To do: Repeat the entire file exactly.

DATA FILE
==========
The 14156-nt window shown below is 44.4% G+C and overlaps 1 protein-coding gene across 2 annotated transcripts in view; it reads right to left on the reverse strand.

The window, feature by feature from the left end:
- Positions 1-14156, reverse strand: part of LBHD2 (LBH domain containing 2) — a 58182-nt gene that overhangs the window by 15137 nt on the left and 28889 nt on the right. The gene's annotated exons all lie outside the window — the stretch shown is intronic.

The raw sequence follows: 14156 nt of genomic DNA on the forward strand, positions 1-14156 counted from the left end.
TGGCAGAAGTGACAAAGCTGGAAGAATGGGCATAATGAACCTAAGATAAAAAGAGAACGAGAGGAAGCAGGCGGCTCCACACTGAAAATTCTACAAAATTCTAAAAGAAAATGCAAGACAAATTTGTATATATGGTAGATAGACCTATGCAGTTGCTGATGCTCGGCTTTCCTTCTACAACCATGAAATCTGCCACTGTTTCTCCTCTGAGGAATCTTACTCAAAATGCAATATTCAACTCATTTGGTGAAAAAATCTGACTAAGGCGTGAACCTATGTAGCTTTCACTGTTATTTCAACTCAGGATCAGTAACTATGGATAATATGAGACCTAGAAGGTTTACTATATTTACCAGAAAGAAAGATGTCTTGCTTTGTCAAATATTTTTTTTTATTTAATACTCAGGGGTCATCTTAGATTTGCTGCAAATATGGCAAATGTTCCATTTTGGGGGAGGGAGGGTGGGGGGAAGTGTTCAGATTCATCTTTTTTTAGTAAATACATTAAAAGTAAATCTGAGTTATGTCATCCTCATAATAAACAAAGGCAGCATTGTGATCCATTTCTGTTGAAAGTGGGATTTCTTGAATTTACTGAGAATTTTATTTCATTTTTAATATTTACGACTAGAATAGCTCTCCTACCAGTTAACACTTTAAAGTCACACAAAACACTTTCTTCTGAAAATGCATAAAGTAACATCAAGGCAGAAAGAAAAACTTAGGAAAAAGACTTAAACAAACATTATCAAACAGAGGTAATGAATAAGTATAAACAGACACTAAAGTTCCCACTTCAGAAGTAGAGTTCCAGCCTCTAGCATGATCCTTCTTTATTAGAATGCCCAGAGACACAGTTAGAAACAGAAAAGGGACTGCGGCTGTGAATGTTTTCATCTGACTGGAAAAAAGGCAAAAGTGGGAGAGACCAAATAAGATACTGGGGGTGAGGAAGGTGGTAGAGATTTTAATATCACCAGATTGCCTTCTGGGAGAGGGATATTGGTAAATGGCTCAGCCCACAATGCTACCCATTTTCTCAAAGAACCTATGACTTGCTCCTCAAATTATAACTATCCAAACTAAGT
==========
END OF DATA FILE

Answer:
The 14156-nt window shown below is 44.4% G+C and overlaps 1 protein-coding gene across 2 annotated transcripts in view; it reads right to left on the reverse strand.

The window, feature by feature from the left end:
- Positions 1-14156, reverse strand: part of LBHD2 (LBH domain containing 2) — a 58182-nt gene that overhangs the window by 15137 nt on the left and 28889 nt on the right. The gene's annotated exons all lie outside the window — the stretch shown is intronic.

The raw sequence follows: 14156 nt of genomic DNA on the forward strand, positions 1-14156 counted from the left end.
TGGCAGAAGTGACAAAGCTGGAAGAATGGGCATAATGAACCTAAGATAAAAAGAGAACGAGAGGAAGCAGGCGGCTCCACACTGAAAATTCTACAAAATTCTAAAAGAAAATGCAAGACAAATTTGTATATATGGTAGATAGACCTATGCAGTTGCTGATGCTCGGCTTTCCTTCTACAACCATGAAATCTGCCACTGTTTCTCCTCTGAGGAATCTTACTCAAAATGCAATATTCAACTCATTTGGTGAAAAAATCTGACTAAGGCGTGAACCTATGTAGCTTTCACTGTTATTTCAACTCAGGATCAGTAACTATGGATAATATGAGACCTAGAAGGTTTACTATATTTACCAGAAAGAAAGATGTCTTGCTTTGTCAAATATTTTTTTTTATTTAATACTCAGGGGTCATCTTAGATTTGCTGCAAATATGGCAAATGTTCCATTTTGGGGGAGGGAGGGTGGGGGGAAGTGTTCAGATTCATCTTTTTTTAGTAAATACATTAAAAGTAAATCTGAGTTATGTCATCCTCATAATAAACAAAGGCAGCATTGTGATCCATTTCTGTTGAAAGTGGGATTTCTTGAATTTACTGAGAATTTTATTTCATTTTTAATATTTACGACTAGAATAGCTCTCCTACCAGTTAACACTTTAAAGTCACACAAAACACTTTCTTCTGAAAATGCATAAAGTAACATCAAGGCAGAAAGAAAAACTTAGGAAAAAGACTTAAACAAACATTATCAAACAGAGGTAATGAATAAGTATAAACAGACACTAAAGTTCCCACTTCAGAAGTAGAGTTCCAGCCTCTAGCATGATCCTTCTTTATTAGAATGCCCAGAGACACAGTTAGAAACAGAAAAGGGACTGCGGCTGTGAATGTTTTCATCTGACTGGAAAAAAGGCAAAAGTGGGAGAGACCAAATAAGATACTGGGGGTGAGGAAGGTGGTAGAGATTTTAATATCACCAGATTGCCTTCTGGGAGAGGGATATTGGTAAATGGCTCAGCCCACAATGCTACCCATTTTCTCAAAGAACCTATGACTTGCTCCTCAAATTATAACTATCCAAACTAAGT